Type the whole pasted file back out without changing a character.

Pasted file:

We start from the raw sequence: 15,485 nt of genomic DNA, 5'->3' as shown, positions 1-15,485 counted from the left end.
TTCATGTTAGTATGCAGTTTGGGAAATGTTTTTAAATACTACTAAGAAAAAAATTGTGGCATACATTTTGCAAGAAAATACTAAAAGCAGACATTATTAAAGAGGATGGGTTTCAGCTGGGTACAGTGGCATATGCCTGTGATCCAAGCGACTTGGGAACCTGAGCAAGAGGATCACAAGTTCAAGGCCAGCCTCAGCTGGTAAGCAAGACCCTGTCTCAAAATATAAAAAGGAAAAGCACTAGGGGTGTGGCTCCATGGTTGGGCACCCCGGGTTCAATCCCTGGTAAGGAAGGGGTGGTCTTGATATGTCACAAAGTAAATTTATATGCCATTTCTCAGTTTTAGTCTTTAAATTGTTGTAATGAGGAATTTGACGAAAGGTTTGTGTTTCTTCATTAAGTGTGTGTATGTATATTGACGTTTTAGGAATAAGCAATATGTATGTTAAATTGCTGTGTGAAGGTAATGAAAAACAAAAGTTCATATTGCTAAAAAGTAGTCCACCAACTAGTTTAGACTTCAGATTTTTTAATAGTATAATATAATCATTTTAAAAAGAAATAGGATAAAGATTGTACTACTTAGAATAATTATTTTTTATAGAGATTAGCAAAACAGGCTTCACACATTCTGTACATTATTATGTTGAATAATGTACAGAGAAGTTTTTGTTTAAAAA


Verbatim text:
We start from the raw sequence: 15,485 nt of genomic DNA, 5'->3' as shown, positions 1-15,485 counted from the left end.
TTCATGTTAGTATGCAGTTTGGGAAATGTTTTTAAATACTACTAAGAAAAAAATTGTGGCATACATTTTGCAAGAAAATACTAAAAGCAGACATTATTAAAGAGGATGGGTTTCAGCTGGGTACAGTGGCATATGCCTGTGATCCAAGCGACTTGGGAACCTGAGCAAGAGGATCACAAGTTCAAGGCCAGCCTCAGCTGGTAAGCAAGACCCTGTCTCAAAATATAAAAAGGAAAAGCACTAGGGGTGTGGCTCCATGGTTGGGCACCCCGGGTTCAATCCCTGGTAAGGAAGGGGTGGTCTTGATATGTCACAAAGTAAATTTATATGCCATTTCTCAGTTTTAGTCTTTAAATTGTTGTAATGAGGAATTTGACGAAAGGTTTGTGTTTCTTCATTAAGTGTGTGTATGTATATTGACGTTTTAGGAATAAGCAATATGTATGTTAAATTGCTGTGTGAAGGTAATGAAAAACAAAAGTTCATATTGCTAAAAAGTAGTCCACCAACTAGTTTAGACTTCAGATTTTTTAATAGTATAATATAATCATTTTAAAAAGAAATAGGATAAAGATTGTACTACTTAGAATAATTATTTTTTATAGAGATTAGCAAAACAGGCTTCACACATTCTGTACATTATTATGTTGAATAATGTACAGAGAAGTTTTTGTTTAAAAA